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Deutsche Bank merger talk picks up

The ECB is desperate for banking consolidation. Cross-border deals remain unlikely, but wholesale combinations may be coming.

Germany's Deutsche Bank headquarters are pictured in Frankfurt

On January 12, the ECB published final guidance on its new supervisory approach to bank consolidation.

It will allow an acquirer to count the difference between book value and the price paid for a target – the badwill so plentiful among European banks trading at wide discounts – towards the capital of the combined entity.

That is, so long as management doesn’t try anything crazy like paying it out as dividends.

The ECB wants acquirers to hold on to that capital to make merged banks more sustainable, by which it means ensuring they can absorb losses on a target’s bad loans.

Regulators have been urging European banks to merge for over two years. In-country consolidation has kicked off again in Spain and Italy, but the ECB knows that for large European banks to solve their profitability problems and achieve scale to compete against the US leaders, they must be regional champions not national ones.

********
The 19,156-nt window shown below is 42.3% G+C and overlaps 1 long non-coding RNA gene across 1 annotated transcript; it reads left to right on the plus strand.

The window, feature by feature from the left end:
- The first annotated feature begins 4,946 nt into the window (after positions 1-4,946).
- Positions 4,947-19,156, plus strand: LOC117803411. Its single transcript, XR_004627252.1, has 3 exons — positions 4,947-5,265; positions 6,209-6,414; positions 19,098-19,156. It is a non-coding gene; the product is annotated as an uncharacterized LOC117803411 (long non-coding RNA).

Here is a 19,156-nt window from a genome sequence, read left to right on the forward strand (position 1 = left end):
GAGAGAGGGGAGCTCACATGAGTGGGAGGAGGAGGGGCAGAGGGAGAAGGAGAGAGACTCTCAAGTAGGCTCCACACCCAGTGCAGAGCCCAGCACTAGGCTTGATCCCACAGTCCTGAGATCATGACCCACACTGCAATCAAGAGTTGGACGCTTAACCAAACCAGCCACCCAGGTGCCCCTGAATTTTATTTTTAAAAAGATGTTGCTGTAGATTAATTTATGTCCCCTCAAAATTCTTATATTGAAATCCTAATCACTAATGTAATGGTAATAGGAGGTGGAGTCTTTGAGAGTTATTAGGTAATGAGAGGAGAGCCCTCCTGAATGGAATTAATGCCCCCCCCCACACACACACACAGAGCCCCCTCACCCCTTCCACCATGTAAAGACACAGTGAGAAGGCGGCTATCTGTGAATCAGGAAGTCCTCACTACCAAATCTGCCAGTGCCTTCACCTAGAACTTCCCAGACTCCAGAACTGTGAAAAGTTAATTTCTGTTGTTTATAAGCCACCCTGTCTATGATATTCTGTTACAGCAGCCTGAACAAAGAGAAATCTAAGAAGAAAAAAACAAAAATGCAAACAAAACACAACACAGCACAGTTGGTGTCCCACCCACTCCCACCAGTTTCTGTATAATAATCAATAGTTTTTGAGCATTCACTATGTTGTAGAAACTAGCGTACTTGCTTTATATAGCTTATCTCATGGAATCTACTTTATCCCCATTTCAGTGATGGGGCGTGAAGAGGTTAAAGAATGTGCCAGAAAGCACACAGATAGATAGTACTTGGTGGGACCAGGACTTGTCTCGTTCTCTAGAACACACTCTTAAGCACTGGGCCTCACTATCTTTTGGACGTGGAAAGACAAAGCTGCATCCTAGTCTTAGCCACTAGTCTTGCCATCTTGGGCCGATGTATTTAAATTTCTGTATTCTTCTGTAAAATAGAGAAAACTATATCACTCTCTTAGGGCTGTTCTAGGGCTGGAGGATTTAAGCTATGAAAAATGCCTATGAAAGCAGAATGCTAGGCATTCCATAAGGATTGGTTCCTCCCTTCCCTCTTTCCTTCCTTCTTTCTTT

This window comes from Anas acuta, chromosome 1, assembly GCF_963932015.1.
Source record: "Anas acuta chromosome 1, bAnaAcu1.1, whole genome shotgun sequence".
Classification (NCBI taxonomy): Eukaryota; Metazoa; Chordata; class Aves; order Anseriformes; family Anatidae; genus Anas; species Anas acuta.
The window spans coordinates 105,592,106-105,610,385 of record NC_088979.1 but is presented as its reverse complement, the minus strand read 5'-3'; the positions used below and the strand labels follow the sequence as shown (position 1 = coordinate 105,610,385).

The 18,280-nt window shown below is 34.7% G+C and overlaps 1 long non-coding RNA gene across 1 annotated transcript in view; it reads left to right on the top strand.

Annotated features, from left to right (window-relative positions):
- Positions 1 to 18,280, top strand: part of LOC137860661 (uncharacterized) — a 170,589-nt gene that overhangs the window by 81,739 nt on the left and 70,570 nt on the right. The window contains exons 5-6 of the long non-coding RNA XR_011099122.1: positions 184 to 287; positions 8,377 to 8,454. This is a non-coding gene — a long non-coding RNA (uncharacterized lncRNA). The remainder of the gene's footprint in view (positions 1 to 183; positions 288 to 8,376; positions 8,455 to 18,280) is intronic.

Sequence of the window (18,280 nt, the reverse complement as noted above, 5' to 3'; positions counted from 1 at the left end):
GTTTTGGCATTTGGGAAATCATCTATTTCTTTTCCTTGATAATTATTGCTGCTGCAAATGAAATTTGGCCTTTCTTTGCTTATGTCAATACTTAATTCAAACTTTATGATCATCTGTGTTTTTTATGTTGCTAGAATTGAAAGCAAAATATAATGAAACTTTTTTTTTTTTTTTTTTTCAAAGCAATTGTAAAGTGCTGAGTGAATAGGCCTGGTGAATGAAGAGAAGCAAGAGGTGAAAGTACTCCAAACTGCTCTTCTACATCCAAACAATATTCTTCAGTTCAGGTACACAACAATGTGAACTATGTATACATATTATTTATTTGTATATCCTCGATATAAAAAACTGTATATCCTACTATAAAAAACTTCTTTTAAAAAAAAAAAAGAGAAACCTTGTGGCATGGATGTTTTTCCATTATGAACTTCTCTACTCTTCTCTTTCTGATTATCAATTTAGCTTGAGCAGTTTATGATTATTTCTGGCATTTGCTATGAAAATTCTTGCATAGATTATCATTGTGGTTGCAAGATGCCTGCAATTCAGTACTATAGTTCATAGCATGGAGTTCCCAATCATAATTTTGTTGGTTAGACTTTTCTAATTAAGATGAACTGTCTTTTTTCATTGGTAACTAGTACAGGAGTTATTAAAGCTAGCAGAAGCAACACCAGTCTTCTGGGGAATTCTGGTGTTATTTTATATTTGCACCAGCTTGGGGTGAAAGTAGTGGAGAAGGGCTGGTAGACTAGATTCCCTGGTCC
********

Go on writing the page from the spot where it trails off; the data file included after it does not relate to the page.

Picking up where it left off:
Andrea Enria_400.jpg
Andrea Enria, ECB

Last year, Andrea Enria, chair of the supervisory board of the ECB, acknowledged that national supervisors’ insistence on ring-fencing local capital and liquidity is an obstacle to large cross-border European banking groups.


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